Ongoing History of New Music

Ongoing History Daily: Is mono the new stereo? (part 1)

When stereo records began seeping into the mainstream in the late 50s, music fans were told that binaural recordings offered much more realism, enhancing the listening experience. And this wasn’t wrong.

After all, we have two ears which allow us to discern the direction from which sounds come. It proved to be a handy thing for our ancestors when they were always worried about being eaten by lions.

By the time we got to the late 60s and early 70s, things had all been sorted. If you closed your eyes, you could easily imagine the soundscape in front of you: singer in the middle, guitars slightly off-axis to one side, drums at the back with cymbals panned across both channels. After an aborted attempt at extra realism with quadraphonic sound, we eventually ended up with 5.1, THX, Dolby Surround, and ATMOS.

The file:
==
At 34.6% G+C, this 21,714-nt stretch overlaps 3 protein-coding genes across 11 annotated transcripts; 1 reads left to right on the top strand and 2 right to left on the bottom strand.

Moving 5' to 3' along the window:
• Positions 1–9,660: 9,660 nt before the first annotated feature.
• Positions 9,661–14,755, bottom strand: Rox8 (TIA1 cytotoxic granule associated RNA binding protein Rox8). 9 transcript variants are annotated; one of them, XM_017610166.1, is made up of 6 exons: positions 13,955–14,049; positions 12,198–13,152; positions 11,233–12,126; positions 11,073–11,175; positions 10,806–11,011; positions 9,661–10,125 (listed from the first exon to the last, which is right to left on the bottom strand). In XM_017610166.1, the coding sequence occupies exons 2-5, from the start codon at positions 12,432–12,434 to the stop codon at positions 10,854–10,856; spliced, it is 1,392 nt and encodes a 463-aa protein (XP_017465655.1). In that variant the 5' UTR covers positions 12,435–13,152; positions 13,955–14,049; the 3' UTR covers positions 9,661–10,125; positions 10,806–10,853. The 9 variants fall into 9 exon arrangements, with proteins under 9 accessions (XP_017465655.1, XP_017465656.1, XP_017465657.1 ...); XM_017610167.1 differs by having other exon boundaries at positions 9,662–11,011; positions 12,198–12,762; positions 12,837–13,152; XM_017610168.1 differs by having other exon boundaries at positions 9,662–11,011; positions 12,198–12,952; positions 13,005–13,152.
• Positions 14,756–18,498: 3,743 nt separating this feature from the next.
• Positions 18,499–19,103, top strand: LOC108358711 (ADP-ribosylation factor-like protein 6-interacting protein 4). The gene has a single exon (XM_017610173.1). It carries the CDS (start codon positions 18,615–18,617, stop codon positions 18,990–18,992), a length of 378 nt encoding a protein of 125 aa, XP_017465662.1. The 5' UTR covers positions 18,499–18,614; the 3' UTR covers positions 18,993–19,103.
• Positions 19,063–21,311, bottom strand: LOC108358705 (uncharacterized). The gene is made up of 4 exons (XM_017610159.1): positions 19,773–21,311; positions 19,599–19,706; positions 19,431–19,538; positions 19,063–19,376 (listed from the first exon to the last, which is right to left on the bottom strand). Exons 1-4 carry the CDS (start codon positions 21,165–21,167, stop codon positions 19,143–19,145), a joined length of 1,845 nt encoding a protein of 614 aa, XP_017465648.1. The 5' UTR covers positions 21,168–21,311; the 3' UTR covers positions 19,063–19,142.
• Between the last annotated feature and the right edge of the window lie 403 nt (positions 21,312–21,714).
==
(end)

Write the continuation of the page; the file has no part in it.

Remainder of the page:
Yet there are people who believe that mono recordings are superior to stereo. Why? More next time.

Alan Cross

is an internationally known broadcaster, interviewer, writer, consultant, blogger and speaker. In his 40+ years in the music business, Alan has interviewed the biggest names in rock, from David Bowie and U2 to Pearl Jam and the Foo Fighters. He’s also known as a musicologist and documentarian through programs like The Ongoing History of New Music.

Alan Cross has 38453 posts and counting. See all posts by Alan Cross

Let us know what you think!

This site uses Akismet to reduce spam. Learn how your comment data is processed.